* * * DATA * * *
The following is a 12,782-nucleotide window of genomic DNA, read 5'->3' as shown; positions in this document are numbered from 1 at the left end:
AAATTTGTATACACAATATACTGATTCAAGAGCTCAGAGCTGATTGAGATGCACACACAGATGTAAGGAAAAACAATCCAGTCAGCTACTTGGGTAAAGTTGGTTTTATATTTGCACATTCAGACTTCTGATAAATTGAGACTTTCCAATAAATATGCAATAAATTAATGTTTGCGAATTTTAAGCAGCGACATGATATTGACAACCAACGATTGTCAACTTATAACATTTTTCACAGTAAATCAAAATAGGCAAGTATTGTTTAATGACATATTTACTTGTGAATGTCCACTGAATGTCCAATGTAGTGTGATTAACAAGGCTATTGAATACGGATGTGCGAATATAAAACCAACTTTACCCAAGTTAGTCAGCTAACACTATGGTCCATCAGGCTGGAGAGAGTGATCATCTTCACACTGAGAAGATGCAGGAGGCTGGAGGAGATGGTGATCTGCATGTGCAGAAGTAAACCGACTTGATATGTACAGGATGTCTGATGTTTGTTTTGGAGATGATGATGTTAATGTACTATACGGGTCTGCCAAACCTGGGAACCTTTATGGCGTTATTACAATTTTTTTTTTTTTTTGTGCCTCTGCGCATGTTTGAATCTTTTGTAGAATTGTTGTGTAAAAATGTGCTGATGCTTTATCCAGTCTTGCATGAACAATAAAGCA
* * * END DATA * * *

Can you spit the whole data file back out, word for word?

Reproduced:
The following is a 12,782-nucleotide window of genomic DNA, read 5'->3' as shown; positions in this document are numbered from 1 at the left end:
AAATTTGTATACACAATATACTGATTCAAGAGCTCAGAGCTGATTGAGATGCACACACAGATGTAAGGAAAAACAATCCAGTCAGCTACTTGGGTAAAGTTGGTTTTATATTTGCACATTCAGACTTCTGATAAATTGAGACTTTCCAATAAATATGCAATAAATTAATGTTTGCGAATTTTAAGCAGCGACATGATATTGACAACCAACGATTGTCAACTTATAACATTTTTCACAGTAAATCAAAATAGGCAAGTATTGTTTAATGACATATTTACTTGTGAATGTCCACTGAATGTCCAATGTAGTGTGATTAACAAGGCTATTGAATACGGATGTGCGAATATAAAACCAACTTTACCCAAGTTAGTCAGCTAACACTATGGTCCATCAGGCTGGAGAGAGTGATCATCTTCACACTGAGAAGATGCAGGAGGCTGGAGGAGATGGTGATCTGCATGTGCAGAAGTAAACCGACTTGATATGTACAGGATGTCTGATGTTTGTTTTGGAGATGATGATGTTAATGTACTATACGGGTCTGCCAAACCTGGGAACCTTTATGGCGTTATTACAATTTTTTTTTTTTTTTGTGCCTCTGCGCATGTTTGAATCTTTTGTAGAATTGTTGTGTAAAAATGTGCTGATGCTTTATCCAGTCTTGCATGAACAATAAAGCA